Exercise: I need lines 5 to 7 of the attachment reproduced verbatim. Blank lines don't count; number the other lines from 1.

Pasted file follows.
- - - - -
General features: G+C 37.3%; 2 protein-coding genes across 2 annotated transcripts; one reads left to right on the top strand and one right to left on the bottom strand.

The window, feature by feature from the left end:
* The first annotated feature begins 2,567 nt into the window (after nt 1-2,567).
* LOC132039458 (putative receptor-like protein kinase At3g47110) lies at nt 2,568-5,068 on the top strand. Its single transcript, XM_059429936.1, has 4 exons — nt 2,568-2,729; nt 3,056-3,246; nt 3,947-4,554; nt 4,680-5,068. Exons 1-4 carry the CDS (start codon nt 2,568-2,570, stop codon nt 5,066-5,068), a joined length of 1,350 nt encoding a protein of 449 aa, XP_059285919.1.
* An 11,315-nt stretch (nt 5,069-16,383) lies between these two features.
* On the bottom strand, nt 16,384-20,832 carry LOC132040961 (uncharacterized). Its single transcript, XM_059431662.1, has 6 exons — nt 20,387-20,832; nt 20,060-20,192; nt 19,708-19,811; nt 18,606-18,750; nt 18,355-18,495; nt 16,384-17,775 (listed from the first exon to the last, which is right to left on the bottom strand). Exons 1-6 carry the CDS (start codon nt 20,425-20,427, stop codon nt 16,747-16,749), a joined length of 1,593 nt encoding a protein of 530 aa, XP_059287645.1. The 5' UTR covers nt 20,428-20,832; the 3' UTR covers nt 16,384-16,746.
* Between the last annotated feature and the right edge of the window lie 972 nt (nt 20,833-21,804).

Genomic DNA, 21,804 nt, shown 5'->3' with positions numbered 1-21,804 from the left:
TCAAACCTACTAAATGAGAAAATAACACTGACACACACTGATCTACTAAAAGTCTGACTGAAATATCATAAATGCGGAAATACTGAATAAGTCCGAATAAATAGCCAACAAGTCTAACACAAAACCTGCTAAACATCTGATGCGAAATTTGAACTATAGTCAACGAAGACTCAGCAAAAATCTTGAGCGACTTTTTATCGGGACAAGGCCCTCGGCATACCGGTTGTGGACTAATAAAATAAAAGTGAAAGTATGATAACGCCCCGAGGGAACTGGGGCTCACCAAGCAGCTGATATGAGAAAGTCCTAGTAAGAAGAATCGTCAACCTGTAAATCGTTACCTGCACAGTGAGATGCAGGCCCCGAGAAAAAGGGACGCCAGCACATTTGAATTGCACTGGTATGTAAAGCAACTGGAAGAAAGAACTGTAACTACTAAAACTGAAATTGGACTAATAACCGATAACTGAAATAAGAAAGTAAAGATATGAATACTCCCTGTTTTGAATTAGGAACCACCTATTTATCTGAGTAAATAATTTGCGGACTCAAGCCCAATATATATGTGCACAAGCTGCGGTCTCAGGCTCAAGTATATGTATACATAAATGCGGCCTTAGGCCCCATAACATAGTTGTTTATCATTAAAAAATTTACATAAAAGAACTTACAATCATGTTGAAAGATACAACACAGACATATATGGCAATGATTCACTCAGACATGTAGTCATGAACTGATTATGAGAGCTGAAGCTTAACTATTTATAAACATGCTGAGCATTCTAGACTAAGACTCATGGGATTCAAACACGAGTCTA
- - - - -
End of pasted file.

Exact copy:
* An 11,315-nt stretch (nt 5,069-16,383) lies between these two features.
* On the bottom strand, nt 16,384-20,832 carry LOC132040961 (uncharacterized). Its single transcript, XM_059431662.1, has 6 exons — nt 20,387-20,832; nt 20,060-20,192; nt 19,708-19,811; nt 18,606-18,750; nt 18,355-18,495; nt 16,384-17,775 (listed from the first exon to the last, which is right to left on the bottom strand). Exons 1-6 carry the CDS (start codon nt 20,425-20,427, stop codon nt 16,747-16,749), a joined length of 1,593 nt encoding a protein of 530 aa, XP_059287645.1. The 5' UTR covers nt 20,428-20,832; the 3' UTR covers nt 16,384-16,746.
* Between the last annotated feature and the right edge of the window lie 972 nt (nt 20,833-21,804).